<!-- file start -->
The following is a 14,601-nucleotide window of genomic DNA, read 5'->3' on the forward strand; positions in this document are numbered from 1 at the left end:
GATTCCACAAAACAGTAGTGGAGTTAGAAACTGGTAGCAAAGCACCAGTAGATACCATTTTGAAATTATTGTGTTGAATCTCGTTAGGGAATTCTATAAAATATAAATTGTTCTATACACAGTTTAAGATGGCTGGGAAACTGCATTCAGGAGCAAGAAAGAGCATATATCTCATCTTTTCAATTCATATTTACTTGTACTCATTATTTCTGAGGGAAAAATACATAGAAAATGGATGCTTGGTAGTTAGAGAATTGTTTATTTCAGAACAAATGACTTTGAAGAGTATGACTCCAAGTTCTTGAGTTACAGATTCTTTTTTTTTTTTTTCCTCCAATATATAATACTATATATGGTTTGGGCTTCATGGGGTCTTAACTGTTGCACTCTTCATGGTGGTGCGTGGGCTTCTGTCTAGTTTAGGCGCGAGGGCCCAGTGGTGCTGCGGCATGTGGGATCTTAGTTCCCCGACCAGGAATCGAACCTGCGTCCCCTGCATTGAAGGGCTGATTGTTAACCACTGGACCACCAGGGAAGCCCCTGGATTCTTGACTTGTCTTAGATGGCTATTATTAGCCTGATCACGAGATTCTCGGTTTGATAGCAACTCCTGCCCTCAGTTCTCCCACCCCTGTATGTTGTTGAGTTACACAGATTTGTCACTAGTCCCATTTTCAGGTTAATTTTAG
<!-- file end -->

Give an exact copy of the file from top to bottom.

The following is a 14,601-nucleotide window of genomic DNA, read 5'->3' on the forward strand; positions in this document are numbered from 1 at the left end:
GATTCCACAAAACAGTAGTGGAGTTAGAAACTGGTAGCAAAGCACCAGTAGATACCATTTTGAAATTATTGTGTTGAATCTCGTTAGGGAATTCTATAAAATATAAATTGTTCTATACACAGTTTAAGATGGCTGGGAAACTGCATTCAGGAGCAAGAAAGAGCATATATCTCATCTTTTCAATTCATATTTACTTGTACTCATTATTTCTGAGGGAAAAATACATAGAAAATGGATGCTTGGTAGTTAGAGAATTGTTTATTTCAGAACAAATGACTTTGAAGAGTATGACTCCAAGTTCTTGAGTTACAGATTCTTTTTTTTTTTTTTCCTCCAATATATAATACTATATATGGTTTGGGCTTCATGGGGTCTTAACTGTTGCACTCTTCATGGTGGTGCGTGGGCTTCTGTCTAGTTTAGGCGCGAGGGCCCAGTGGTGCTGCGGCATGTGGGATCTTAGTTCCCCGACCAGGAATCGAACCTGCGTCCCCTGCATTGAAGGGCTGATTGTTAACCACTGGACCACCAGGGAAGCCCCTGGATTCTTGACTTGTCTTAGATGGCTATTATTAGCCTGATCACGAGATTCTCGGTTTGATAGCAACTCCTGCCCTCAGTTCTCCCACCCCTGTATGTTGTTGAGTTACACAGATTTGTCACTAGTCCCATTTTCAGGTTAATTTTAG